Rangers chairman Dave King cleared of contempt of court
Rangers chairman Dave King has been cleared of committing contempt of court in a legal row with Sports Direct.
Mike Ashley's firm had already failed in an attempt to have Mr King jailed for allegedly breaching a gagging order relating to the club's retail deal.
At the High Court in London, Mr Justice Peter Smith also threw out the contempt of court charge.
A further hearing is pending over Sport Direct's claim that Mr King breached a confidential agreement.
In dismissing the contempt of court charge, Mr Justice Smith said the case should never have been brought and was an abuse of process.
The judge said the "whole proceedings from first to last were designed to intimidate rather than to seek proper sanctions for an alleged breach".
Mr Justice Smith went on: "These kind of muscular tactics of using a threat of committal is something which the courts should deplore."
The judge also ordered Sports Direct to pay Mr King's legal costs on an indemnity basis - the highest scale possible - "as a mark of my disapproval of the way in which the claim was brought".
He also ordered an interim payment to be made to Mr King of £70,000 within 14 days.
The judge observed: "It seems to me that SDI (Sports Direct International) regards the committal application as merely another method of enforcing bargains."
The legal battle in London is estimated to have cost about £400,000 so far.
The origins of the case go back to the retail agreement which Sports Direct entered into with the club's previous board.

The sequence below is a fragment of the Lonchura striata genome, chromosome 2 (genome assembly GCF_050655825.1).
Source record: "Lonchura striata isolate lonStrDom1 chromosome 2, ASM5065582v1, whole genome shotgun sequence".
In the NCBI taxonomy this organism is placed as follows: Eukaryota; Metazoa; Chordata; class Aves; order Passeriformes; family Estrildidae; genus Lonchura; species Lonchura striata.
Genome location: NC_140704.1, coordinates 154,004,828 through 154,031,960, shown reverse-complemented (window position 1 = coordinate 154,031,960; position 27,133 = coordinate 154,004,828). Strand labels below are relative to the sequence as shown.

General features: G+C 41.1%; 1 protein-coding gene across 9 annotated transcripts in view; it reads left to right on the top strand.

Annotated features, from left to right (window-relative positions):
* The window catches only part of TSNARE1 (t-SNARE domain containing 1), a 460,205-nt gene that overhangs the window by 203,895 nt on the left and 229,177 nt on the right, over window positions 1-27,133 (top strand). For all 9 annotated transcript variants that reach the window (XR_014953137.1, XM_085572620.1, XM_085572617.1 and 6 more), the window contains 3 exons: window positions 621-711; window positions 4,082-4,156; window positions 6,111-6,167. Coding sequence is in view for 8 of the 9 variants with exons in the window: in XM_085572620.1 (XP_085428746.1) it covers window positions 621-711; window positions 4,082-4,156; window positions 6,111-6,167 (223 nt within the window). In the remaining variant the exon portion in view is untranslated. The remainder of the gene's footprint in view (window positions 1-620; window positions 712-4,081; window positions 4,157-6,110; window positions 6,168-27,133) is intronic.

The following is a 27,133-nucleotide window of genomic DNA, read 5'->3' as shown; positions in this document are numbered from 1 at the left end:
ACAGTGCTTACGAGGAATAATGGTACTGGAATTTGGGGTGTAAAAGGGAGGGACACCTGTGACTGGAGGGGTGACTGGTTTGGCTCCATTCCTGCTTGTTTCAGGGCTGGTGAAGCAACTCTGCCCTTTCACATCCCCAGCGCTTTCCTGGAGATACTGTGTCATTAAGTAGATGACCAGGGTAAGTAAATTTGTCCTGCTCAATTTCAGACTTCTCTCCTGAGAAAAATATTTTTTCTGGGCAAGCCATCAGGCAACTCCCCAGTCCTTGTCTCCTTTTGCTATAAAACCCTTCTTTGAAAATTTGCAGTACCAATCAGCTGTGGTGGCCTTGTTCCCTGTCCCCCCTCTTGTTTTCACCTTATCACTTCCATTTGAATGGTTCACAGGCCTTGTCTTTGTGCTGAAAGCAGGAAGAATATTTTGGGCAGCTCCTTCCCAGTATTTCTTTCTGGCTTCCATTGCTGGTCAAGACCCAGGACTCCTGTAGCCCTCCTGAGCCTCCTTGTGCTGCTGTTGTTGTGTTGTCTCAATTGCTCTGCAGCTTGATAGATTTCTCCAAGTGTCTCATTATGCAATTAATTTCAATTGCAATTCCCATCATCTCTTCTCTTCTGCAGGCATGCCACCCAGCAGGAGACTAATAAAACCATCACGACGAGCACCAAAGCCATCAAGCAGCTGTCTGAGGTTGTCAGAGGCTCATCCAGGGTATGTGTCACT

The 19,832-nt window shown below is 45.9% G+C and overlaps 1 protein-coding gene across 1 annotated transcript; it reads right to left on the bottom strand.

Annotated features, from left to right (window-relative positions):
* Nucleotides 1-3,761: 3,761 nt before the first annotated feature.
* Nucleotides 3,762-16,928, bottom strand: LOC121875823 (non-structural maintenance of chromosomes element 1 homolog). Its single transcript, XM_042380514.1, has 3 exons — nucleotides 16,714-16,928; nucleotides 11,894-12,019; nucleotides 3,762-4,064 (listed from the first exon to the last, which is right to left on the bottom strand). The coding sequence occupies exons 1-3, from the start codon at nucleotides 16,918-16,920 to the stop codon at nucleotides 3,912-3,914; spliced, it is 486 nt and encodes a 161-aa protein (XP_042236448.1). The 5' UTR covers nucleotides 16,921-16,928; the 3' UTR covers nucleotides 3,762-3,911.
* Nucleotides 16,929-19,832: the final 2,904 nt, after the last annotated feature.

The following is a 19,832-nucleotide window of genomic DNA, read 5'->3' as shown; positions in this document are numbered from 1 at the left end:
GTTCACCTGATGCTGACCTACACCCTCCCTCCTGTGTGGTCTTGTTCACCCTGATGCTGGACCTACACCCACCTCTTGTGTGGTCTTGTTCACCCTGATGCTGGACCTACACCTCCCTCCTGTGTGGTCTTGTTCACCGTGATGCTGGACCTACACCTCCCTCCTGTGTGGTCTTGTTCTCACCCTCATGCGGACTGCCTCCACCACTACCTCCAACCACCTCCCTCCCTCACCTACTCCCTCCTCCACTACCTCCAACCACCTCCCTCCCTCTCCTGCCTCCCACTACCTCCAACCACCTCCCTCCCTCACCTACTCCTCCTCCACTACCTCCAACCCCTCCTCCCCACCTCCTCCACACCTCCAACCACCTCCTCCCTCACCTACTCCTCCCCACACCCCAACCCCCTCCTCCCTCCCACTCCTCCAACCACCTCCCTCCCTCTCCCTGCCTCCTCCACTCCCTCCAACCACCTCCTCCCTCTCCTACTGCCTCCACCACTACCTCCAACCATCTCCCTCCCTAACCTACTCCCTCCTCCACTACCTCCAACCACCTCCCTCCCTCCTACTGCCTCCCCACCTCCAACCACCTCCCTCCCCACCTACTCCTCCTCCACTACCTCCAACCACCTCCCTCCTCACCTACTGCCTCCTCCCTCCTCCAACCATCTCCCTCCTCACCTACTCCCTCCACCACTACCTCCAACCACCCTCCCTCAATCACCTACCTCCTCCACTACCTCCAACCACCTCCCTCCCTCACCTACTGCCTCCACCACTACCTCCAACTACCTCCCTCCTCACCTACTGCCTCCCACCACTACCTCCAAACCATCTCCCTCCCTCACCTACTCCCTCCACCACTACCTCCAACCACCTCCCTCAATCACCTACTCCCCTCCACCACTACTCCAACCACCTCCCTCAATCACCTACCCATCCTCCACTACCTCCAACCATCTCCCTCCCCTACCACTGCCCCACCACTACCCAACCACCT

The new board, which was elected last year, has said before that it would like to renegotiate the deal.
Mr Ashley won a court injunction preventing Rangers, and anyone on the new board, from revealing details of the agreement.
Sports Direct had alleged that Mr King breached this injunction during an interview he gave to Sky at his home in South Africa.
The firm claimed Mr King was in contempt of court as during the interview he revealed the existence of a meeting and discussions related to contracts between both parties.
In a submission to the court, Mr King stated that he had no recollection of whether or not he said the words complained of in the Sky Sports interview.
Lawyers for Sports Direct argued the court was entitled to draw inferences against Mr King to the criminal standard required for an individual to be jailed for contempt.
However, Mr Justice Smith dismissed the firm's motion that Mr King should be jailed, at a hearing in December.
The judge has now formally dismissed the contempt of court charge, though a further hearing will take place next month to determine whether there has been a breach of confidentiality by Mr King.